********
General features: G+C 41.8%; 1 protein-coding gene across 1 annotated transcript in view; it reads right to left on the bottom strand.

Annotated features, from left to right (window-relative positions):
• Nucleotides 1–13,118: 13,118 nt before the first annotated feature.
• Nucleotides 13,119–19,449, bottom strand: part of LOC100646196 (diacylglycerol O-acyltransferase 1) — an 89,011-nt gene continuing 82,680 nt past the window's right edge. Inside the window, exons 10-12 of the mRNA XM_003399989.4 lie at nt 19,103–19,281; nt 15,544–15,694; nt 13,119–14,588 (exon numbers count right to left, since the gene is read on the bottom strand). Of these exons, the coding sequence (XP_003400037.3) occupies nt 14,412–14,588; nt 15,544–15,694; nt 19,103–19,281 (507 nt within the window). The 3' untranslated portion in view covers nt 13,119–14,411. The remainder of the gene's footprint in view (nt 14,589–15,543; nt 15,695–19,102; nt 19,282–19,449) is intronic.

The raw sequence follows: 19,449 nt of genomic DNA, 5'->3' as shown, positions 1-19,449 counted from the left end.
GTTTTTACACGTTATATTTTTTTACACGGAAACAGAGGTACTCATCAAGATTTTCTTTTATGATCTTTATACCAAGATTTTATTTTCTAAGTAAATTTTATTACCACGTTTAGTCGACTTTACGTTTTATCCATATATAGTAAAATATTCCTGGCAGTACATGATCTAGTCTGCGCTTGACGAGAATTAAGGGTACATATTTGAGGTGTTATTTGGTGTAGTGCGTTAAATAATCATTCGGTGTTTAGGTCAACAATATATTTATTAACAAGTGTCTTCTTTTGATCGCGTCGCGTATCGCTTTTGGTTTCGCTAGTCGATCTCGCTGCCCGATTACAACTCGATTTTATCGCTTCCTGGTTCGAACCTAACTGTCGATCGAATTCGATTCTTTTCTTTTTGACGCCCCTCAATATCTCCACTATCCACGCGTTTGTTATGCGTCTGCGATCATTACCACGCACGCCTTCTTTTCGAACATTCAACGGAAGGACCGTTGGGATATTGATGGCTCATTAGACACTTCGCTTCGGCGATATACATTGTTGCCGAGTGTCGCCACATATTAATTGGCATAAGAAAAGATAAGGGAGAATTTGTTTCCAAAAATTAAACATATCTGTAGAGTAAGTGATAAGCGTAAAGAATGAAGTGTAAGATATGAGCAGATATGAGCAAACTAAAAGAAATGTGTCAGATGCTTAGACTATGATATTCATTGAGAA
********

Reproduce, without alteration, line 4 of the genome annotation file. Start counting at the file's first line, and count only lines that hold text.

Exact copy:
• Nucleotides 13,119–19,449, bottom strand: part of LOC100646196 (diacylglycerol O-acyltransferase 1) — an 89,011-nt gene continuing 82,680 nt past the window's right edge. Inside the window, exons 10-12 of the mRNA XM_003399989.4 lie at nt 19,103–19,281; nt 15,544–15,694; nt 13,119–14,588 (exon numbers count right to left, since the gene is read on the bottom strand). Of these exons, the coding sequence (XP_003400037.3) occupies nt 14,412–14,588; nt 15,544–15,694; nt 19,103–19,281 (507 nt within the window). The 3' untranslated portion in view covers nt 13,119–14,411. The remainder of the gene's footprint in view (nt 14,589–15,543; nt 15,695–19,102; nt 19,282–19,449) is intronic.